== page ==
Fort Worth's power elite, the "top dogs of the city" met daily at the opulent Fort Worth Club. In July 1926, Mayor H.C. Meacham chaired a "closed door off the record" meeting with more than 30 of the club's most influential members. The subject? What could or should they do about the city's J. Frank Norris problem. They felt the out-of-control preacher was doing great harm to their city. Norris would later refer to this as a deep laid conspiracy. One of the attendees was a big and tall man named D.E. Chipps, who, with Norris, had a mutual appointment with destiny.
The first half of Apparent Danger details the history and rise to power of J. Frank Norris and how he not only became the pastor of Fort Worth's First Baptist Church, but how he used newspaper and radio to become nationally known as "the pastor of America's first megachurch." Norris was an eloquent and persuasive speaker and used his talent to grow the church from several hundred to almost 8,000 loyal fanatics in just a few years. One source referred to Norris's flock as "Baptists on steroids." With contacts such as William Jennings Bryan, FDR, and leading pastors in major cities like New York, J. Frank was building a foundation for himself to become the national leader of the fundamentalist movement at a time when evolution and prohibition dominated the social and political news. And then, D.E. Chipps walked into Norris office and the remainder of the book deals with the Texas murder trial of the decade.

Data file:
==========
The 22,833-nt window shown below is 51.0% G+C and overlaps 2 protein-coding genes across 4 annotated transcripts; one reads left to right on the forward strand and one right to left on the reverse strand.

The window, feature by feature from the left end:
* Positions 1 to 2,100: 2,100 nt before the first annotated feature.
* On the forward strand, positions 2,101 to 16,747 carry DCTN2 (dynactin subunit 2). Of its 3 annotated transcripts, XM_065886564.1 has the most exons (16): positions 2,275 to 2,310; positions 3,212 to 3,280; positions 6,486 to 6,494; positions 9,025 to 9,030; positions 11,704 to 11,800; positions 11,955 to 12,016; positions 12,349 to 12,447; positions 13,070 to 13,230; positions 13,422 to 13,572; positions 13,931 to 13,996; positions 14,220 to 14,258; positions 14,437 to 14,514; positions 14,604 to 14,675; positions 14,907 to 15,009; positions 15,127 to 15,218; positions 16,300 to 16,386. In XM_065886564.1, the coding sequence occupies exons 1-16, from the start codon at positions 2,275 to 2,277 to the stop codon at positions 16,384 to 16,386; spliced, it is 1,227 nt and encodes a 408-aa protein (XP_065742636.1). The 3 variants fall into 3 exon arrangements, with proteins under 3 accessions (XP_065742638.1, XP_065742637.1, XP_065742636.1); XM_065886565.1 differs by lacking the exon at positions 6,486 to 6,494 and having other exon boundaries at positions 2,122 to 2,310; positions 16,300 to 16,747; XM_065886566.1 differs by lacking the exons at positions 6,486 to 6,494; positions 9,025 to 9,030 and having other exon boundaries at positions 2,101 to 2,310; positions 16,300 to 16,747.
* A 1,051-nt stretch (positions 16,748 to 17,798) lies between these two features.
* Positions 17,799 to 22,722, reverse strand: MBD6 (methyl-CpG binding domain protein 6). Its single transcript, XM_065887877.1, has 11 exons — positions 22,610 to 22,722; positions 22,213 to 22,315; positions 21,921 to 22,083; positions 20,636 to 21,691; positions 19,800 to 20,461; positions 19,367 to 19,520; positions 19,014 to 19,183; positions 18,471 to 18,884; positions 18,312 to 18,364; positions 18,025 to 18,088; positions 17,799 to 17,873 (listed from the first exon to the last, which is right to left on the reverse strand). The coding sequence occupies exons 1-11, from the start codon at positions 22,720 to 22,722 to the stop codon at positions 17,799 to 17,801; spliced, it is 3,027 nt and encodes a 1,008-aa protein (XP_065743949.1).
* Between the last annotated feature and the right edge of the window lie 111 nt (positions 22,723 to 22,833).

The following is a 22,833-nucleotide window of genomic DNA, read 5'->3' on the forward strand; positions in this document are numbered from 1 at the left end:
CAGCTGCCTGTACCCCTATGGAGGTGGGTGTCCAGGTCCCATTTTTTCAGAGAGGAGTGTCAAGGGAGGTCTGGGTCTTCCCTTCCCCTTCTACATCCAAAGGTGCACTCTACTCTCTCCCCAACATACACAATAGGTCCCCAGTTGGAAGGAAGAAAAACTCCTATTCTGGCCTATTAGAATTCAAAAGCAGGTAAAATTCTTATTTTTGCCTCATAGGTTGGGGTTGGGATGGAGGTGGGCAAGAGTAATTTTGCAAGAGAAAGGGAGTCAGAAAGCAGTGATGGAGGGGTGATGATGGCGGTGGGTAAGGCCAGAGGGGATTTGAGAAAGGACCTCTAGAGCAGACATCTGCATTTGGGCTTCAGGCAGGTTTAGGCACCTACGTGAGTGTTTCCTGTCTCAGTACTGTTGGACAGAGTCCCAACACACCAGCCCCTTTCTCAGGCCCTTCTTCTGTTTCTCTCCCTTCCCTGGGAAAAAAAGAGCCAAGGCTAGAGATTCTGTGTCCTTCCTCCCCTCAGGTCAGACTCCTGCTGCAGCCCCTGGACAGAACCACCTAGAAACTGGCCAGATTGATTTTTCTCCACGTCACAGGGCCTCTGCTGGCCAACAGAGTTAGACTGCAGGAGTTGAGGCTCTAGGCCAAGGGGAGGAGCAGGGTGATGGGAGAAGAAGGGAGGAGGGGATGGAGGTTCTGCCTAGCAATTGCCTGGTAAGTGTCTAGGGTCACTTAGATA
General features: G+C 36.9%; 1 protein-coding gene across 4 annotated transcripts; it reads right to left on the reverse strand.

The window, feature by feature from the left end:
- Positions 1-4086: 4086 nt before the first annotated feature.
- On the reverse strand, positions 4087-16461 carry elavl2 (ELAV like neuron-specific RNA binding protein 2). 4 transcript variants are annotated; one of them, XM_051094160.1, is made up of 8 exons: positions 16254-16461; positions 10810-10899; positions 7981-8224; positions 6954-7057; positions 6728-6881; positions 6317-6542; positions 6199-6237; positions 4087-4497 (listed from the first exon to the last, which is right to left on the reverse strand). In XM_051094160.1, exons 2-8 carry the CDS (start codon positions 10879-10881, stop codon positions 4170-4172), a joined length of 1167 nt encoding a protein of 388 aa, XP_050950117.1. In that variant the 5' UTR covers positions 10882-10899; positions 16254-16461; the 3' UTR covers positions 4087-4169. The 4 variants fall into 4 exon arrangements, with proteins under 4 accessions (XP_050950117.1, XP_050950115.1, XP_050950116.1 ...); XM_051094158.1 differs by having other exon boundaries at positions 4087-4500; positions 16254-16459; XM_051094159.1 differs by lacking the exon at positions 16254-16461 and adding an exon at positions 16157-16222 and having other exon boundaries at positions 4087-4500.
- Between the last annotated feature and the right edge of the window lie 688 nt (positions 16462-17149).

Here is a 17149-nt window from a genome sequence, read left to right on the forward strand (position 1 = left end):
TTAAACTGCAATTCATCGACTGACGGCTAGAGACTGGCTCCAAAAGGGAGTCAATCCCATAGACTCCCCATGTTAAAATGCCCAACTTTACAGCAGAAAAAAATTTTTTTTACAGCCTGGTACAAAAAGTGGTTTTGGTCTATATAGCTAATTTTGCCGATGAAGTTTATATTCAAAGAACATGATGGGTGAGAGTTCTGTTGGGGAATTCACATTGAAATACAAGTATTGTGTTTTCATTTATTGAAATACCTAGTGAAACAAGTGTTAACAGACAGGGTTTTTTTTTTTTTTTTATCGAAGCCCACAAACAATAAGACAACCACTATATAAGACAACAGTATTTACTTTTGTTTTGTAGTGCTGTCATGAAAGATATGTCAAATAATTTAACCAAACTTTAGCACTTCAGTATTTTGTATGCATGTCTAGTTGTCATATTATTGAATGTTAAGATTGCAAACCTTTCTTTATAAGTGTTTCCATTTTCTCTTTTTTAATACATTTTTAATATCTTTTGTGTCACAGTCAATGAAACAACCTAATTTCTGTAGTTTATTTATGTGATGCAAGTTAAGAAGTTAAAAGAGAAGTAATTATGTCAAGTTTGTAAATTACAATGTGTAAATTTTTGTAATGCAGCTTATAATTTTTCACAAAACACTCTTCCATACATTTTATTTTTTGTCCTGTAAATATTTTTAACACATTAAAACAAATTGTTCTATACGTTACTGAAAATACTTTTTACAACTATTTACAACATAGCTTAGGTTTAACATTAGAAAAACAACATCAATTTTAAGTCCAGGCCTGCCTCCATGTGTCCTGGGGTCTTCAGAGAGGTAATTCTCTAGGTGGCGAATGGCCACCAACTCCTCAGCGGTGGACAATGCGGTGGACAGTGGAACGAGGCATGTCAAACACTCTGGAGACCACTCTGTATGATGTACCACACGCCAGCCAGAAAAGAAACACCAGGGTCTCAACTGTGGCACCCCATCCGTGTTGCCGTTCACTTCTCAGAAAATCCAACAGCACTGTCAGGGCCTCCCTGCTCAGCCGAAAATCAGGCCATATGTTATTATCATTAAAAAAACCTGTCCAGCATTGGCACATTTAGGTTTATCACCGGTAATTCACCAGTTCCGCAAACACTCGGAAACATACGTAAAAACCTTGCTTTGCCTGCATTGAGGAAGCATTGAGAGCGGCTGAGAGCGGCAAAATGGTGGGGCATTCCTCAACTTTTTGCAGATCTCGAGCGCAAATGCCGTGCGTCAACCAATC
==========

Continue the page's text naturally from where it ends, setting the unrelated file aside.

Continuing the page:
F. Lee Bailey is credited with saying something like, "After the first trial, the matter of guilt or innocence is no longer important." For Norris, the first trial was in the media and public opinion. Meacham hired a team of crack defense lawyers to help with the prosecution. That's right, help for the district attorney. Can you imagine Bailey, Cochran, et al, helping prosecute O.J. Simpson? Norris's flock, both local and national, pitched in and hired him a dream team of former prosecutors to help with the defense. It gets curiouser and curiouser! Which leads us to the title of the book, the doctrine of "Apparent Danger": "You can believe your life is in danger by reason of actions of an adversary and kill him, only to discover afterward you were laboring under a misapprehension; yet the homicide you have committed is justified in the eyes of the law."